The Roman Empire

Timeline date: 
Pre-colonial

Era 2
The Roman Empire (37 B.C – 324 A.D)  

Era 2
The Roman Empire (37 B.C – 324 A.D)  

During this important era in Nazareth’s history, the town was transformed into one of Christianity’s holiest places. According to the Bible, Nazareth was the site of the Annunciation, the place where the Archangel Gabriel appeared to the Virgin Mary and told her that she would bear the son of God. Although Jesus was not born in Nazareth, Joseph and Mary returned to the village after his birth. Nazareth is where he was raised, educated and lived until he was 30. Today Nazareth is the most important site of pilgrimage for those who wish to see the city of the Holy Family.
 
 
Background to The Roman Empire
 
The Roman Empire, centered on Rome, ruled over many European, Asian and Middle Eastern lands. The Romans preserved many cultural and administrative traditions of the Greeks but also created many of their own.
 
 
 
The chief Roman cities, located in Italy, Spain and North Africa, were cultural, administrative and trading centers. All had administrative and public buildings, temples, bathhouses, theatres and markets. The central government provided a regular supply of food, and trade was made via sea ports, and along rivers and main roads maintained by the authorities. The empire’s scholars spoke Greek and Roman. Although Caesar was head of state, the empire was administered locally by governors, ministers and judges. Moving across the Empire, its subjects could find similar institutions, architecture and art, one currency, a common language and a shared worldview.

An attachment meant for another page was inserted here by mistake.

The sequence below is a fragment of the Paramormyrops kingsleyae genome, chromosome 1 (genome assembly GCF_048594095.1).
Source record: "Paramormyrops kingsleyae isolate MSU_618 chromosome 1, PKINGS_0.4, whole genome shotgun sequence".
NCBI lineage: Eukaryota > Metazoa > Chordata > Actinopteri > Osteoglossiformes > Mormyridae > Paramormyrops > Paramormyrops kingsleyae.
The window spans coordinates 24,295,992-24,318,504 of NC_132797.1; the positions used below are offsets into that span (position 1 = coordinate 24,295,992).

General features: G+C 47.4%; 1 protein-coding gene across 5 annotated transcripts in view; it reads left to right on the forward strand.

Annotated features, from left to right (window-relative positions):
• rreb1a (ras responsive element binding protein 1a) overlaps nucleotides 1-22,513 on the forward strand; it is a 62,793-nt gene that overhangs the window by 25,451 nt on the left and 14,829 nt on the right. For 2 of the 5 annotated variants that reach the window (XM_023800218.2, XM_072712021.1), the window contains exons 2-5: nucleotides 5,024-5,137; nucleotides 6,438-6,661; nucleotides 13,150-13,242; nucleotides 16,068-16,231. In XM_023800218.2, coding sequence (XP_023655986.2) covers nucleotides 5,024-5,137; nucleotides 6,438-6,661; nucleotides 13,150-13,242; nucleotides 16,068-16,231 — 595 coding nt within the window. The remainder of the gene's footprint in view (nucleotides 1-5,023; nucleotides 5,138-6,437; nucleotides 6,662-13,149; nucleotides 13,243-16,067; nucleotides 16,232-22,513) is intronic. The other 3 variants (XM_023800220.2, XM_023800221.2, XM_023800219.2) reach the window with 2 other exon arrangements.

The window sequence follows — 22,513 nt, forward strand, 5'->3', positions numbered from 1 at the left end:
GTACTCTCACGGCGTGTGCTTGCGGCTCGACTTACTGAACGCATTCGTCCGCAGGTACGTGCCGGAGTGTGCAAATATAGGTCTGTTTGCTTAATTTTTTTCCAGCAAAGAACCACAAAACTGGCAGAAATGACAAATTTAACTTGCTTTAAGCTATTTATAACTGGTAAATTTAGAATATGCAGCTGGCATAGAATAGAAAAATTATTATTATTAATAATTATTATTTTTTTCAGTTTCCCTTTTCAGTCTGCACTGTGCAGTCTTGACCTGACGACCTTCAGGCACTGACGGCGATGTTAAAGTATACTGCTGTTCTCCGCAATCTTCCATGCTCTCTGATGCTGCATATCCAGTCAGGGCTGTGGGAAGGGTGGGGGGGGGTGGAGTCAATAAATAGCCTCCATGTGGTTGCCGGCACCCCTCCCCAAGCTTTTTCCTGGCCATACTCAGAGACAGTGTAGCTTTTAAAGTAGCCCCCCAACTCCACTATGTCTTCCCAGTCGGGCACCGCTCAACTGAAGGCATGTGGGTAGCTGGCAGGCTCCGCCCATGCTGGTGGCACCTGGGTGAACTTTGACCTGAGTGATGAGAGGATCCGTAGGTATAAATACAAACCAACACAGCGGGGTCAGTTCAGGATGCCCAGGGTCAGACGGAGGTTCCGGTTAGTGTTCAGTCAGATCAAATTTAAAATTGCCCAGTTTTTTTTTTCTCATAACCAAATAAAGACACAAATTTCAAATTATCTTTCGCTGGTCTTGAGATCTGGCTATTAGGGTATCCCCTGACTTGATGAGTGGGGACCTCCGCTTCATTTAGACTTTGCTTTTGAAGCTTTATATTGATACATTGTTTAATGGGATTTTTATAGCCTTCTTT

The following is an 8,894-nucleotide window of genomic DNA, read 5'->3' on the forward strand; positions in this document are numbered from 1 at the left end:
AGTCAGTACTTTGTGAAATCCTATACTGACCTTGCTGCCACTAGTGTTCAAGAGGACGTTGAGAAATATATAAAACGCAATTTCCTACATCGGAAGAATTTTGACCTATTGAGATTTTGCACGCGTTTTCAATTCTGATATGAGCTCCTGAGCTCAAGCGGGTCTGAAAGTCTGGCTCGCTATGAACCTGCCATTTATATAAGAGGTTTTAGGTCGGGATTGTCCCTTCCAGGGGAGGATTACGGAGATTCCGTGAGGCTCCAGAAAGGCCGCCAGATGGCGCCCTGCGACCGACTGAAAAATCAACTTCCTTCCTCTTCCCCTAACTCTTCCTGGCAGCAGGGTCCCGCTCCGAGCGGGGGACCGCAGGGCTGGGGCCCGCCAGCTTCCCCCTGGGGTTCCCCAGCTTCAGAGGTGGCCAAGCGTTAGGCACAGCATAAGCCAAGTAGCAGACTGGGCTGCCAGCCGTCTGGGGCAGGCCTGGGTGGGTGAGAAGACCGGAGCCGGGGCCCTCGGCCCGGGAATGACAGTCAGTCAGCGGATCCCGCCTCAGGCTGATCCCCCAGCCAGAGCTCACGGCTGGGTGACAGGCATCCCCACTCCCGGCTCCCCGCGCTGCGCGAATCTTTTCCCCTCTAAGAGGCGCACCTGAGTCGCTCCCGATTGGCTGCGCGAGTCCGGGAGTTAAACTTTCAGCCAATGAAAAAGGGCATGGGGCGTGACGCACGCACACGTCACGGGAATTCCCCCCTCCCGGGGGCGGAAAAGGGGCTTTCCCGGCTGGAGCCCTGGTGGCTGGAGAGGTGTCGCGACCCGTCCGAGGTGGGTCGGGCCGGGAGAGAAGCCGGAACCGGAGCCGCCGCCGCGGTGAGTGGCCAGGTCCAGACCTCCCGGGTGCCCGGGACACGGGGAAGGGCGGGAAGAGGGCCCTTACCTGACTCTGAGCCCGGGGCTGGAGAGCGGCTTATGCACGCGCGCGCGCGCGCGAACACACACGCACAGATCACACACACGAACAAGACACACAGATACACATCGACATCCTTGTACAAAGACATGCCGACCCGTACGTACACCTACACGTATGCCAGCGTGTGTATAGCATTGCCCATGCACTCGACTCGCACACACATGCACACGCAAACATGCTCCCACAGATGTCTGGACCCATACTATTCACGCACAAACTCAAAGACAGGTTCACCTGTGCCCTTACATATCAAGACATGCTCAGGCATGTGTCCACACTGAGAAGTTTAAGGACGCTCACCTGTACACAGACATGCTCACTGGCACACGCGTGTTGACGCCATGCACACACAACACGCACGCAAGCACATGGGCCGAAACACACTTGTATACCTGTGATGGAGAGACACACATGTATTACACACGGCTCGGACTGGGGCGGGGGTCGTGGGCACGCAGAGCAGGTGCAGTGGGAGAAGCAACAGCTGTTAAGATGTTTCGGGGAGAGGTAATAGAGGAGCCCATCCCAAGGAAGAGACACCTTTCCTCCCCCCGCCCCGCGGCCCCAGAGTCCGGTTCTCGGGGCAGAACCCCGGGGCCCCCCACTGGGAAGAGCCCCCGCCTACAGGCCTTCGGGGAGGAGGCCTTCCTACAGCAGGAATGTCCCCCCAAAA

During the period of King Herod, the local Jewish governor, the people of the region enjoyed partial independence from Rome as well as spiritual and cultural prosperity. Following Herod’s rule, the Romans imposed their own commissioners, with Pontius Pilate appointed during Jesus’ lifetime.
 
 
Nazareth – Jesus and after
 
Nazareth was where Jesus’ parents, Mary and Joseph, lived. Enclosed by the mountains surrounding Nazareth, Jesus pondered the history of his people and God. The bloody history of the area, as well as the status of his people under foreign occupation, probably had a profound effect on his views. A visit to the city of Nazareth provides a Christian believer with an ideal chance to understand the origins of the Holy Family, see the landscape they knew, and experience their way of life.
 
 
 
After leaving Nazareth, Jesus began preaching across the country until his execution in Jerusalem by the Romans as a traitor. The rise of Christianity began in the second and third centuries after his death, spreading across the Roman Empire. However, for a long time it remained a persecuted religion that was followed only by a minority.
 
 
 
During the Jewish insurrection of 67 AD against the Roman Empire, centurions laid waste to Nazareth. However, it later revived along with the rest of the Galilee. The whereabouts of the first Christians among Jesus’ siblings and relatives are unknown, but they were probably scattered in all directions. In the third century, Nazareth was still principally a Jewish community and forbade the construction of a church.
 
 
 
Source: Nazareth and sites, Eli Schieler Editor, published by “Ariel”, 1982.